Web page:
Saturday, June 29, 2013

Rambling Thoughts

It's summer break here. I wish I were a year round homeschooler. I would love it if my kids didn't think of learning as happening only between the months of August and May. I would love it if I were the kind of mom who felt inspired to plan fun learning activities all year, to teach grammar in July, to plan fun field trips over the summer, but that's not reality for us.  Right now, I have one kiddo in the pool with her friends and the other three kiddos are rotting their brains playing League of Legends together, and I haven't done one productive thing today, unless you count getting a pedicure as productive. We are slackers from late May to mid-August and we like it that way.

We have been part of the public school system in one way or another for 16 years. The younger two have been homeschooled for the past four years, but we have always worked with the older boys' public school calendar. Summer weather signals a break...a big chunk of unscheduled time with few obligations. We love summer break. We need it. That's never going to change.

In the fall, we will start our fifth year of Otherwise Educating. I can't believe it. This whole thing kind of started out as an experiment. I had no plans for how long I would continue doing it. I truly take it year by year and figure I'll do something different when this doesn't feel right anymore. Right now, it still feels right.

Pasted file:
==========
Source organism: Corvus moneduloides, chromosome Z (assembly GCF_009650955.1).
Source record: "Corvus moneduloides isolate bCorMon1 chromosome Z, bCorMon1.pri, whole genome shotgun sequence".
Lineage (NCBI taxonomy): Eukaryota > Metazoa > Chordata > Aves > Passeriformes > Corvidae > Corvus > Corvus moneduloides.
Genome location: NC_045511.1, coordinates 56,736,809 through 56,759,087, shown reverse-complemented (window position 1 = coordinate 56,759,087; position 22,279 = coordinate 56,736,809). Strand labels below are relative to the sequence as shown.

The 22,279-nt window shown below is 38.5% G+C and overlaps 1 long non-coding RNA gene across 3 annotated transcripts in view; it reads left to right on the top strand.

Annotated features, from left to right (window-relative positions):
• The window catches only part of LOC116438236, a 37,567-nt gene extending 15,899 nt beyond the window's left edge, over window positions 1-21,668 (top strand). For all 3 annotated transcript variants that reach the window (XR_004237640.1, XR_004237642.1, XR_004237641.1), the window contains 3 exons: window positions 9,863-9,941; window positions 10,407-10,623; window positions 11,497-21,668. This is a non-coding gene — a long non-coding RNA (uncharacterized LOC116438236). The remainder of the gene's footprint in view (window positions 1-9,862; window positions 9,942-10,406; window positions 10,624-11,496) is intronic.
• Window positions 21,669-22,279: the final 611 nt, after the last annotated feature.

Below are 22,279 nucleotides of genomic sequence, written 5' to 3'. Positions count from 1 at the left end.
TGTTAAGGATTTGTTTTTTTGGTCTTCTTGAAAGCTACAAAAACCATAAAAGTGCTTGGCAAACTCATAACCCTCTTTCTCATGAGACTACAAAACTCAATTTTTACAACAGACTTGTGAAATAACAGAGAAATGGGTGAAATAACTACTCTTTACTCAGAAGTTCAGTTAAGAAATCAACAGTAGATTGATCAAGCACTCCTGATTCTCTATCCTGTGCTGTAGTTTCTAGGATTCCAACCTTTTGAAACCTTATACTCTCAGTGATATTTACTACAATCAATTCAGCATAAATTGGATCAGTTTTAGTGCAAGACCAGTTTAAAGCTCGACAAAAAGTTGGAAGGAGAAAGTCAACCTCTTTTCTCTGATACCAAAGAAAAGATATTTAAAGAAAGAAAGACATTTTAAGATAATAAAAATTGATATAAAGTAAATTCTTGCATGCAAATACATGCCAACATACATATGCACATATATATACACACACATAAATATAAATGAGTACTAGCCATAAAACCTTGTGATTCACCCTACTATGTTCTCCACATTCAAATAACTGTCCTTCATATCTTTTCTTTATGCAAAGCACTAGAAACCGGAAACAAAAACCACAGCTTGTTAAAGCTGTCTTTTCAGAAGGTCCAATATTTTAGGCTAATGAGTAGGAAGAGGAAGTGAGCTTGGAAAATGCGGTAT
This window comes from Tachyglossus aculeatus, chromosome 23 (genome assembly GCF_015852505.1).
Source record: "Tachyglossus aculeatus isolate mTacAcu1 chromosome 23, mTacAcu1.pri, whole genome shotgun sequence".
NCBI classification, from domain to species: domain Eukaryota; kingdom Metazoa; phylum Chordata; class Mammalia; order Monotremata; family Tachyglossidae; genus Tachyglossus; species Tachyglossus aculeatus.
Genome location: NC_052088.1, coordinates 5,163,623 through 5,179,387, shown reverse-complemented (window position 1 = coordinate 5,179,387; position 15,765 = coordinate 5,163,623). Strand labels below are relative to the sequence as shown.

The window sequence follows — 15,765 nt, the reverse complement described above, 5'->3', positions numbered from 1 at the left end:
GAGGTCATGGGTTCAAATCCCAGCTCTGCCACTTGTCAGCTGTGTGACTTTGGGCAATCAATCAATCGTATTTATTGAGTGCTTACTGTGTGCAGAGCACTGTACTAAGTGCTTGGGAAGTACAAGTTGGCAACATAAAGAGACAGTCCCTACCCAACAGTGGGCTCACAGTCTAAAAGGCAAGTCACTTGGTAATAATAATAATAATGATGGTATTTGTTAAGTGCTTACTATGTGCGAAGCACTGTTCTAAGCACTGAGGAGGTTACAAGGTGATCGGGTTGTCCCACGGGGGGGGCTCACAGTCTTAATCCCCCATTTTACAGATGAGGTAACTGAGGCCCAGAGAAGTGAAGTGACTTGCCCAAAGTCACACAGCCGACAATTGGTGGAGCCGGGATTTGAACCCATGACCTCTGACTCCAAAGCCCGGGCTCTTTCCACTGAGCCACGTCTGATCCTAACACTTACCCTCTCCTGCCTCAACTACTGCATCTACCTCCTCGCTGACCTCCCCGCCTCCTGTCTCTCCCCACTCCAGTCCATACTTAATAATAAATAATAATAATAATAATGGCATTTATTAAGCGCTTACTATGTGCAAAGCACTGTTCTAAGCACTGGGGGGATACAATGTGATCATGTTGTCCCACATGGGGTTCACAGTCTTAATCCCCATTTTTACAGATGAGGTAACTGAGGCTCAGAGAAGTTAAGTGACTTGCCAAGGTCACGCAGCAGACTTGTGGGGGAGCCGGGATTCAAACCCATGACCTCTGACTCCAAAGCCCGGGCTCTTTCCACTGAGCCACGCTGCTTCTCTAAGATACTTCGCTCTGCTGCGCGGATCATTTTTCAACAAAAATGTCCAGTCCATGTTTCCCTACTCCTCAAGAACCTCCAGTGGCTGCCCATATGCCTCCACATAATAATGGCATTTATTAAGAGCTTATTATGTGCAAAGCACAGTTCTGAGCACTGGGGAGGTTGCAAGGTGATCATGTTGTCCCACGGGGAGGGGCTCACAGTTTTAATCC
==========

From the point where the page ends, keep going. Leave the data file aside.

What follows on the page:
As the kids get older, people get more uncomfortable with me not having my children in "proper" school. When we first started homeschooling, many people thought I was crazy, but I've always been a little unconventional, so most just chalked it up to another odd thing I chose to do like cloth diapering, baby food making and breastfeeding for longer than most people consider "normal".  As time has marched on and my older homeschooled son approaches high school, people are starting to get uncomfortable and have started asking what I'm going to "do" with him. I mean, clearly I can't homeschool him once he reaches high school, can I?  Sometimes I pretend like I've put a lot of thought into it and lay out my "plan", but most of the time I shrug and say, "I'm not sure", because that's the truth.